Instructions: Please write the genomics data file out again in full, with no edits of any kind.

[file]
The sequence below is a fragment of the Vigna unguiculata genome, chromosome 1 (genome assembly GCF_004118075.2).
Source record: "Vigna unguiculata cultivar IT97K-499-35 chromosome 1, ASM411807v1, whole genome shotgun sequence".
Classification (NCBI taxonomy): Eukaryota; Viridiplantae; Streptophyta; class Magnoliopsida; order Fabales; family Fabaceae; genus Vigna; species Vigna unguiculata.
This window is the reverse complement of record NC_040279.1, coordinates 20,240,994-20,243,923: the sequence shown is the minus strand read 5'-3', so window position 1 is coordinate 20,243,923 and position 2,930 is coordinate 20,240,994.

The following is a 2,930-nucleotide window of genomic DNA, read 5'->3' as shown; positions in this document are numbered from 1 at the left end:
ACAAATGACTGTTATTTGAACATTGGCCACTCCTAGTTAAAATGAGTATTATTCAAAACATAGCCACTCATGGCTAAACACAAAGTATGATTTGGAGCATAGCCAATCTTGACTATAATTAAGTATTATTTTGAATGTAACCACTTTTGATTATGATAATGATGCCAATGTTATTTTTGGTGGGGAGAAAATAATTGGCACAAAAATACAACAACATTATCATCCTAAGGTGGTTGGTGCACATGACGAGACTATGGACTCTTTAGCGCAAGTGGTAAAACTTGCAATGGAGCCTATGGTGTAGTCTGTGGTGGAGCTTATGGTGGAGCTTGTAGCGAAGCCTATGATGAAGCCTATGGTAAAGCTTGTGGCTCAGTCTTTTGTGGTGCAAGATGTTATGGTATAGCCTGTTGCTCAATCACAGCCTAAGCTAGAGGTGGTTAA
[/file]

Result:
The sequence below is a fragment of the Vigna unguiculata genome, chromosome 1 (genome assembly GCF_004118075.2).
Source record: "Vigna unguiculata cultivar IT97K-499-35 chromosome 1, ASM411807v1, whole genome shotgun sequence".
Classification (NCBI taxonomy): Eukaryota; Viridiplantae; Streptophyta; class Magnoliopsida; order Fabales; family Fabaceae; genus Vigna; species Vigna unguiculata.
This window is the reverse complement of record NC_040279.1, coordinates 20,240,994-20,243,923: the sequence shown is the minus strand read 5'-3', so window position 1 is coordinate 20,243,923 and position 2,930 is coordinate 20,240,994.

The following is a 2,930-nucleotide window of genomic DNA, read 5'->3' as shown; positions in this document are numbered from 1 at the left end:
ACAAATGACTGTTATTTGAACATTGGCCACTCCTAGTTAAAATGAGTATTATTCAAAACATAGCCACTCATGGCTAAACACAAAGTATGATTTGGAGCATAGCCAATCTTGACTATAATTAAGTATTATTTTGAATGTAACCACTTTTGATTATGATAATGATGCCAATGTTATTTTTGGTGGGGAGAAAATAATTGGCACAAAAATACAACAACATTATCATCCTAAGGTGGTTGGTGCACATGACGAGACTATGGACTCTTTAGCGCAAGTGGTAAAACTTGCAATGGAGCCTATGGTGTAGTCTGTGGTGGAGCTTATGGTGGAGCTTGTAGCGAAGCCTATGATGAAGCCTATGGTAAAGCTTGTGGCTCAGTCTTTTGTGGTGCAAGATGTTATGGTATAGCCTGTTGCTCAATCACAGCCTAAGCTAGAGGTGGTTAA